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Film Review: Mary & Max

Benjamin Walker
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PARK CITY -- There is much to admire in Adam Elliot's "Mary & Max," from the painstaking clay animation process where an animator feels lucky to produce four seconds of film a day to the movie's embrace of humanity with all its messiness and marginalized people. But here's the rub: You admire the film rather than love it. The coolness of its technique and the air of melancholy that pervades its story keep a viewer at arm's length.

The opening-night selection for the 2009 Sundance Film Festival is defiantly independent and rigorously avoids even the slightest condescension to commercial considerations. Its opening sequences reveal a sensibility that could speak to children and adults alike. But after a few dead animals, legs eaten by piranhas, bouts of alcoholism, kleptomania, severe depression and a suicide attempt, you realize "Mary & Max" is aimed at the festival circuit, not the commercial cinema.

At first it would be hard to imagine a tougher subject for any sort of animation than a story of a pen-pal relationship over 20 years. Yet this actually works quite well as Elliot taps into huge reservoirs of wit both in the narration and in his visual playfulness so that the intercontinental epistles come brilliantly alive.

The story has three narrators: The letter writers, Mary (Bethany Whitmore as a child and Toni Collette as an adult) and Max (Philip Seymour Hoffman), and a narrator (Barry Humphries) who explains the physical and psychological torments of these two with a compassionate bemusement.

At the beginning, Mary is a chubby, friendless 8-year-old in the suburbs of Melbourne, Australia, who is not altogether convinced of her mother's explanation of where babies come from -- her mom insists that dads find them at the bottom of beer mugs -- so she randomly writes to Max Horowitz in New York City.

Max is an even lonelier character, an obese 44-year-old Jew who will eventually be diagnosed with Asperger Syndrome, a mental disability that provokes anxiety and disconnects the afflicted with the world but does not entirely rob them, on the basis of Max's observations, of a hilarious point of view.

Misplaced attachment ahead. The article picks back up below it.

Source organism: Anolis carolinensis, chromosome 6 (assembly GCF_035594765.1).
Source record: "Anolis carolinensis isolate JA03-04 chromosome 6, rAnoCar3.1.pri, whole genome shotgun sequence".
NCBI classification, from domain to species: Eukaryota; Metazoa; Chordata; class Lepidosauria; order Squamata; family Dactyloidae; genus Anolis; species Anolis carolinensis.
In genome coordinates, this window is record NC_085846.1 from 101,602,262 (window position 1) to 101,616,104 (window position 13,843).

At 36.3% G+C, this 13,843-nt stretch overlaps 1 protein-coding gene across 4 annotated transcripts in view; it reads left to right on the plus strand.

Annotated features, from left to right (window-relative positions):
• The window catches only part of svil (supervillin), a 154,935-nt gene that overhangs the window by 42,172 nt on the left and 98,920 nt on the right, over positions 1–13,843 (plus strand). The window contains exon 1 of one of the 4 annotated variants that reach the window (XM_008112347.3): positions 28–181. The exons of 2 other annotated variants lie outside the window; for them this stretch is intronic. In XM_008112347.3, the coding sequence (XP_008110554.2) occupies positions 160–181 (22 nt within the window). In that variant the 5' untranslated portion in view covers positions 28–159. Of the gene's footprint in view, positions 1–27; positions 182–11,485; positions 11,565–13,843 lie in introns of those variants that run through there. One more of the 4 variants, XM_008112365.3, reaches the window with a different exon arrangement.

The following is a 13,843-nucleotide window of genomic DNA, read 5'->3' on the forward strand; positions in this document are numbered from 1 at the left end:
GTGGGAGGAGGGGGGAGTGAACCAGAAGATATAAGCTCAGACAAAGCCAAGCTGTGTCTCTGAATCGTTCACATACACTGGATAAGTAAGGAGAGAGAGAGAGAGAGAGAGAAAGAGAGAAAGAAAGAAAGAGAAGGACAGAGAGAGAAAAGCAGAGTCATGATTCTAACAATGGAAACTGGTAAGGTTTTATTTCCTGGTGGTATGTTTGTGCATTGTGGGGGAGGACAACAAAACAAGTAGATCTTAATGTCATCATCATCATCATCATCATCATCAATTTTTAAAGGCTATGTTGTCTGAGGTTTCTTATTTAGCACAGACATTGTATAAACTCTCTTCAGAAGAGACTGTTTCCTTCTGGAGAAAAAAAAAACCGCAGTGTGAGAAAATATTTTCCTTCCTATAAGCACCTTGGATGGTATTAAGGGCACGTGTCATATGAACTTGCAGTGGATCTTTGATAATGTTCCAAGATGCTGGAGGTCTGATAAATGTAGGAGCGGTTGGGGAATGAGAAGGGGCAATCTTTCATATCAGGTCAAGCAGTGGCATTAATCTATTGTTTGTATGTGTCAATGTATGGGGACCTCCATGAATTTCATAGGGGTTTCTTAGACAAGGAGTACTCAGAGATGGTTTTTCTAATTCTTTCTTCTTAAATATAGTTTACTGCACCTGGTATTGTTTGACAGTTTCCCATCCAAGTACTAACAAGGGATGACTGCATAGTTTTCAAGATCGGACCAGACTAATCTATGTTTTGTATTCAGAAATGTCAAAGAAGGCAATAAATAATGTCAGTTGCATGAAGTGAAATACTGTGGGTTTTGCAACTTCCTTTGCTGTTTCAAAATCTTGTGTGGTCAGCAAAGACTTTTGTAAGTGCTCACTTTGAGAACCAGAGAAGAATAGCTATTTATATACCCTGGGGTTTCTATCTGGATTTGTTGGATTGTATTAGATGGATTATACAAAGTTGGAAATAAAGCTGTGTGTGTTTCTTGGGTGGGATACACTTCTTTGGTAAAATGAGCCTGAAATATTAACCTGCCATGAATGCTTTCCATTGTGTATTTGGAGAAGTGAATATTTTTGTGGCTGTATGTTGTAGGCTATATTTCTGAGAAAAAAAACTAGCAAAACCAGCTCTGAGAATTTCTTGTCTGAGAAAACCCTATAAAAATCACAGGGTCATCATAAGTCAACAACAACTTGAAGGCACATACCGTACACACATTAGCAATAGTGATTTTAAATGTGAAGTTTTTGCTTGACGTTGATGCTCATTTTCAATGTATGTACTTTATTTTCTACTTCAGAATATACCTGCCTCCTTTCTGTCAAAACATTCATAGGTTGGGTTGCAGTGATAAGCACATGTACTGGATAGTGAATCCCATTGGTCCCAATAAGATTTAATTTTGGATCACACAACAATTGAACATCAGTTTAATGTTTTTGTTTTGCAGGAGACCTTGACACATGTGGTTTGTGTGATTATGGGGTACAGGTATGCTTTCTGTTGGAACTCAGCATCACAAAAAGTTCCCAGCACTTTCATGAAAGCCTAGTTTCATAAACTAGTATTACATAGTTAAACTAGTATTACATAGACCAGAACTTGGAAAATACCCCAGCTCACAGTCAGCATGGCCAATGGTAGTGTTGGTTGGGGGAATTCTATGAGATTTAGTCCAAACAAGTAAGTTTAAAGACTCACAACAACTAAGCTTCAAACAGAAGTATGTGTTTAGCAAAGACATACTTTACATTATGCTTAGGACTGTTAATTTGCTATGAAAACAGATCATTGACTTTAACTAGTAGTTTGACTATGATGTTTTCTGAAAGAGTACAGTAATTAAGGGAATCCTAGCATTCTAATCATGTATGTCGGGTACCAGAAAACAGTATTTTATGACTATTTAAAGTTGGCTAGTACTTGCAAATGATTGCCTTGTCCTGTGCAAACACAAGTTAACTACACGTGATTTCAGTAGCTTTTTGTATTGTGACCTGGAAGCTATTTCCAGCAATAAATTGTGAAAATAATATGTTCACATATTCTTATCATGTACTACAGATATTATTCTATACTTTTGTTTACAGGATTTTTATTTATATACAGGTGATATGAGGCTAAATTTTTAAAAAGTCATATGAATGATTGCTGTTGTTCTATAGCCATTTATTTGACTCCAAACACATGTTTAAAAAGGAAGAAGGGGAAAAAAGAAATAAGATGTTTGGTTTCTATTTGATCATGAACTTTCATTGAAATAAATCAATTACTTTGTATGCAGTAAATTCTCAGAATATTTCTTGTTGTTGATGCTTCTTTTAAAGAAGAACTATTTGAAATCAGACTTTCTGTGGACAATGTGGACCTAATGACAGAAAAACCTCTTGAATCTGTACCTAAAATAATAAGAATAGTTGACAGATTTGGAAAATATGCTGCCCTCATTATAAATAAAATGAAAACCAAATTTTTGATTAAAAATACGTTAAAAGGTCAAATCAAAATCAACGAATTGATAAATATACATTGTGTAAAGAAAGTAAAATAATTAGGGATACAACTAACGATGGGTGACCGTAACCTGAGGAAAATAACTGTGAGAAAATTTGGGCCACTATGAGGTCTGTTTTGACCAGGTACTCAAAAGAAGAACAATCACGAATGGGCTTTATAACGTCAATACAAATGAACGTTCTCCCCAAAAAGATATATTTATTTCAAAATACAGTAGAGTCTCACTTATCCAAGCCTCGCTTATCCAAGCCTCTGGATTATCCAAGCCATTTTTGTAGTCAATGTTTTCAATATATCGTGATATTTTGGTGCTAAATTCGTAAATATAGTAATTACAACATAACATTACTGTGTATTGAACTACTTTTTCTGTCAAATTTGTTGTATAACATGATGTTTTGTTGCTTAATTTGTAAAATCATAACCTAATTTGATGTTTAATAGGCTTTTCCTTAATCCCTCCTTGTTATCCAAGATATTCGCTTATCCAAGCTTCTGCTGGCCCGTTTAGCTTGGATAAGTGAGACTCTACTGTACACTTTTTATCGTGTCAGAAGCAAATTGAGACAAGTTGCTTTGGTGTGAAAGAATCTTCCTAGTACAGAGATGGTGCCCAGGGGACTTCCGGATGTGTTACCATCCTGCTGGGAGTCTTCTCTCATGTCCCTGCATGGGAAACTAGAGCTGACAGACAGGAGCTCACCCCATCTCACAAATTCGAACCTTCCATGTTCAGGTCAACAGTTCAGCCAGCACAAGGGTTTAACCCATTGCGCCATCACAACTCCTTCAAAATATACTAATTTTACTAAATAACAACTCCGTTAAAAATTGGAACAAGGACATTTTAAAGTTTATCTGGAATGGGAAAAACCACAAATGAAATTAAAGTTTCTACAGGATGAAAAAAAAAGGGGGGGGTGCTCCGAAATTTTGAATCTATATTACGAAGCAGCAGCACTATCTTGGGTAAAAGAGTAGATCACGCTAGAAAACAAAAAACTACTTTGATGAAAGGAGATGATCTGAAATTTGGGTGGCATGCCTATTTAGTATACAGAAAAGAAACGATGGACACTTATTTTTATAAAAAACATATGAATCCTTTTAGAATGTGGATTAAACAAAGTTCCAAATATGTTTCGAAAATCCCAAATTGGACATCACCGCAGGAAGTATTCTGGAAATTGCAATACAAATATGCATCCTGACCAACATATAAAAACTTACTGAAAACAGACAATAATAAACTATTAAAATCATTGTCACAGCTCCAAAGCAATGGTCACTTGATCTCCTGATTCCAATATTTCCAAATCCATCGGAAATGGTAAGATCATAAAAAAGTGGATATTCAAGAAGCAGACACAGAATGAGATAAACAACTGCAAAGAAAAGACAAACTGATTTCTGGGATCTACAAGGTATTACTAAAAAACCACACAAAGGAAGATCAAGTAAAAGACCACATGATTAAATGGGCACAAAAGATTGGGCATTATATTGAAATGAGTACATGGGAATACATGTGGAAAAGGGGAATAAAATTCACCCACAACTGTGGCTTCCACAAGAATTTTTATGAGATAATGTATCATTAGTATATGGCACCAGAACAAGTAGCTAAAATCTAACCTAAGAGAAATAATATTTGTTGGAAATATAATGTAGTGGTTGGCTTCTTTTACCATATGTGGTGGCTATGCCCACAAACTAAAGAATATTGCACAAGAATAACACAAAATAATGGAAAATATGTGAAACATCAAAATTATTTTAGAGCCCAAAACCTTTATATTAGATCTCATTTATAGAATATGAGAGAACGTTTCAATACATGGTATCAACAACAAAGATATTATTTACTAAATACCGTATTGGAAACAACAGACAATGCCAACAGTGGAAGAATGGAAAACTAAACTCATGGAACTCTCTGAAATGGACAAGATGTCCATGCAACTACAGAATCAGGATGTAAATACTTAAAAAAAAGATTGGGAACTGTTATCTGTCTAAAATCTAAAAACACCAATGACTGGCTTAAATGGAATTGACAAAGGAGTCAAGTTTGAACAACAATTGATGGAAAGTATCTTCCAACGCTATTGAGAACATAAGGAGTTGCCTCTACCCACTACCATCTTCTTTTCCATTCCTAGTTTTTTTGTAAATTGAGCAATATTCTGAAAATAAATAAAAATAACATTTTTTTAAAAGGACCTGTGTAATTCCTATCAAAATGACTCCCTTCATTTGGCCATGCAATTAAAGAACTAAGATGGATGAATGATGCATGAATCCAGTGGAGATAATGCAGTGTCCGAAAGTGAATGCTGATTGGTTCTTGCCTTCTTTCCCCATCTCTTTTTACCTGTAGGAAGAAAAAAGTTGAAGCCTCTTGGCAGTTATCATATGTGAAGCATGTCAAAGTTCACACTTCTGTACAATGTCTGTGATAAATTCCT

When Mary complains about a bully who teases her about a facial birthmark the color of poo, Max suggests telling the nasty boy that the mark means she will be in charge of all the chocolate when she gets to heaven and she will make certain the boy will get none. The suggestion works perfectly.

Chocolate and other sweets are just one of the obsessions the two share. As the years go by, they exchange letters and sweets and open up the world to one another in unexpected ways. Yet their problems remain. They have never met yet are each other's best friends.

Mary's incredibly dysfunctional family crumbles and dies one by one. Max's pet fish all die, and his attendance at Overeaters Anonymous never seems to do any good. Max does win the lottery and Mary does achieve success by writing a book about Max's mental afflictions, but this infuriates Max, who feels betrayed. The breach is not easily healed.

Mary's world is like her birthmark -- done in palettes of brown and beige. Max's is virtually black and white with odd bits of gray and red. The tones are always muted in contrast to most animation.

You might think of "Mary & Max" as outsiders' art. Only a true purist with a high threshold for pain would embrace clay animation, a rigorous, demanding process, which in this instance involved a 57-week shoot with 212 puppets, 133 sets and more than 1,026 mouths cast so the characters can speak. One could achieve similar results with CGI -- similar but not the same. Elliot has made four previous shorts in Australia this way before making this, his first feature.

In this melancholy tale, which is not without its humor or moments of exhilaration, Elliot nevertheless makes no concession to lighten the load or sweeten the sour pot. Most of the movie's characters are people lost in the modern world with acute feelings of persecution and fear. No one gave them a survivor's manual.

Elliot's heart clearly goes out to such people. Indeed, the movie is based on his own pen-friendship with an "Aspy" in New York. His clay animation very nicely conveys the inner world of the autistic. The mind's imagery comes alive onscreen in a way life-action could never do. The whole film represents an astonishing feat that, who knows, might even help specialists deal with such troubled beings. But the movie is a bit of a long sit for the nonspecialist.

Production companies: Melodrama Pictures/Screen Australia/Film Victoria/SBS Television Australia, Adirondack Pictures
Cast: Toni Collette, Philip Seymour Hoffman, Barry Humphries, Eric Bana, Bethany Whitmore
Director/screenwriter/production designer: Adam Elliot
Producer: Melanie Coombs
Executive producers: Mark Gooder, Paul Hardart, Tom Hardart, Bryce Menzies, Jonathan Page
Director of photography: Gerald Thompson
Editor: Bill Murphy
Sales: Icon Entertainment International

Jason Kempin/Getty Images
Jason Kempin/Getty Images
Jason Kempin/Getty Images
Jason Kempin/Getty Images
Jason Kempin/Getty Images

No rating, 92 minutes